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Giambattista Valli Mixes It Up With Furs

Giambattista Valli has launched a namesake fur line filled with czarina appeal to complement his sophisticated clothing collections.

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MILAN — Giambattista Valli has launched a namesake fur line filled with czarina appeal to complement his sophisticated clothing collections.

This story first appeared in the January 22, 2008 issue of WWD.  Subscribe Today.

For this project, the designer signed a five-year licensing deal with Ciwifurs, Marni’s parent, to produce and distribute the fur line. Valli introduced 50 looks for pre-fall, treating fur like fabric in terms of construction, shapes, weights and sartorial detail. “The market is very receptive and open to fur these days, especially when it’s treated in a new and modern way,” said Valli, who garnered a significant fur experience during his five-year stay at Fendi. “And Ciwifurs is the best when it comes to high-end furs because it has great artisans and pattern-cutters and they’re open to experimenting.”

Ciwifurs is probably the only company left in Italy with the know-how and the artisans to satisfy the whims of top designers, as is evidenced by the labels it manufactures — Fendi, Dior, Louis Vuitton, Lanvin and Prada among them. Ciwifurs posted sales of $41 million in 2007.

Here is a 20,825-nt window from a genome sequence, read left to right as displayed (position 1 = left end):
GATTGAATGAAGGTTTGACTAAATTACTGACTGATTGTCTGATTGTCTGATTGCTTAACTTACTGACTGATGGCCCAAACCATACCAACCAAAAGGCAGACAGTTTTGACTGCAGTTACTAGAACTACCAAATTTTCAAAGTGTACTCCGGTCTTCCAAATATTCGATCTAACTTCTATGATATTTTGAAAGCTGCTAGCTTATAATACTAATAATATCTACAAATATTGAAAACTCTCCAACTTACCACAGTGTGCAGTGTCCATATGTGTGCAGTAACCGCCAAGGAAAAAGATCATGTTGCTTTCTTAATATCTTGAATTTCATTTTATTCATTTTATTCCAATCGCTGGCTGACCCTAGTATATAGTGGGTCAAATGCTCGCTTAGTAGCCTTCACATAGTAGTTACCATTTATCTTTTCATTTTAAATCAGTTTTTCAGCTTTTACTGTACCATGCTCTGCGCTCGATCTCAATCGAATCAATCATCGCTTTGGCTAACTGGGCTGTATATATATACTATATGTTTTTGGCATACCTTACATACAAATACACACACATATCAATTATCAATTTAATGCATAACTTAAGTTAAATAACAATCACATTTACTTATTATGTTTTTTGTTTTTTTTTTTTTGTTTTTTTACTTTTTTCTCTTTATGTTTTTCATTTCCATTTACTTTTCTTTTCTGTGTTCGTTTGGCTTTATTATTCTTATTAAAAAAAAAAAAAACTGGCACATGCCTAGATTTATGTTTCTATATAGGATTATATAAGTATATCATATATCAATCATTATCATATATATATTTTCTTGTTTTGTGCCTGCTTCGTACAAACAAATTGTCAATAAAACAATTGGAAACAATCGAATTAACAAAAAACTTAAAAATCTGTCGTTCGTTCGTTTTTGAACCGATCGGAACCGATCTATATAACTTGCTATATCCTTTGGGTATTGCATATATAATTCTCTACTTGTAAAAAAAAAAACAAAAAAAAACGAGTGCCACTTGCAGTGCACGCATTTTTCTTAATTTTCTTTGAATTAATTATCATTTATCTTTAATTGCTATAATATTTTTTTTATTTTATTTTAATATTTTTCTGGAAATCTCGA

“Our goal is to turn into reality a designer’s desires by using any fur he or she requests,” said Gianni Castiglioni, chief executive officer of Ciwifurs. Castiglioni expects Valli’s fur line to do $2.9 million in wholesale volume in the first year, a figure he aims to double by 2011. The line will be carried at the designer’s existing points of sale with special attention to the U.S. and Russia, where fur is popular. From a design stance, Valli worked with a plethora of skins, namely broadtail, chinchilla, Persian lamb, mink, fox, sable, kidskin, shearling and bobcat. For surface interest, he often mixed and matched the furs, juxtaposing sheared versions with longer-haired ones. At times, he created a mosaic effect by inserting wool, razmir or crocodile into the fur and at others used tulle-veiled chains as understated decorative elements.

Valli also worked a variety of shapes — boleros with ruffled cap sleeves; long styles with leg-of-mutton sleeves; fit-and-flare versions with exaggerated ruffled collars, and A-line numbers with silk plissé panels. Retail prices range from $5,900 for a kidskin coat to $73,000 for sable.

The fur line caps an ebullient period for Valli, whose sales have grown 290 percent over the last three years, also fueled by last year’s introduction of pre-collections. An annual sales figure was unavailable.

Valli’s label is carried in 207 sale points worldwide, including Barneys New York, Neiman Marcus, Saks Fifth Avenue and Bergdorf Goodman in the U.S.

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